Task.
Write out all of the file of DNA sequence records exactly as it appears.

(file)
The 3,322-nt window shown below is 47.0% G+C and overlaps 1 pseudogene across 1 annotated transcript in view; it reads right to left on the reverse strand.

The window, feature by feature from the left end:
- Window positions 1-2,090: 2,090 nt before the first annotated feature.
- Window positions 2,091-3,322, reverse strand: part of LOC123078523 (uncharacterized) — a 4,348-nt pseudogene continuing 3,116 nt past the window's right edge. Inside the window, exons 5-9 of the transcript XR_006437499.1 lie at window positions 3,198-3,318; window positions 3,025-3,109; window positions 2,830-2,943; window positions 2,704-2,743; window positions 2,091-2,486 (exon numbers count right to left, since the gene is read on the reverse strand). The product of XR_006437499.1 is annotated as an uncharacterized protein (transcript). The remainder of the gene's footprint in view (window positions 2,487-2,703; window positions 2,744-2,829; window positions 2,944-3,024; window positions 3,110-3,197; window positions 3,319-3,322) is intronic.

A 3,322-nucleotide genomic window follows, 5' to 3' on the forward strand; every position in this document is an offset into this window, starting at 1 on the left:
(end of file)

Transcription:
The 3,322-nt window shown below is 47.0% G+C and overlaps 1 pseudogene across 1 annotated transcript in view; it reads right to left on the reverse strand.

The window, feature by feature from the left end:
- Window positions 1-2,090: 2,090 nt before the first annotated feature.
- Window positions 2,091-3,322, reverse strand: part of LOC123078523 (uncharacterized) — a 4,348-nt pseudogene continuing 3,116 nt past the window's right edge. Inside the window, exons 5-9 of the transcript XR_006437499.1 lie at window positions 3,198-3,318; window positions 3,025-3,109; window positions 2,830-2,943; window positions 2,704-2,743; window positions 2,091-2,486 (exon numbers count right to left, since the gene is read on the reverse strand). The product of XR_006437499.1 is annotated as an uncharacterized protein (transcript). The remainder of the gene's footprint in view (window positions 2,487-2,703; window positions 2,744-2,829; window positions 2,944-3,024; window positions 3,110-3,197; window positions 3,319-3,322) is intronic.

A 3,322-nucleotide genomic window follows, 5' to 3' on the forward strand; every position in this document is an offset into this window, starting at 1 on the left: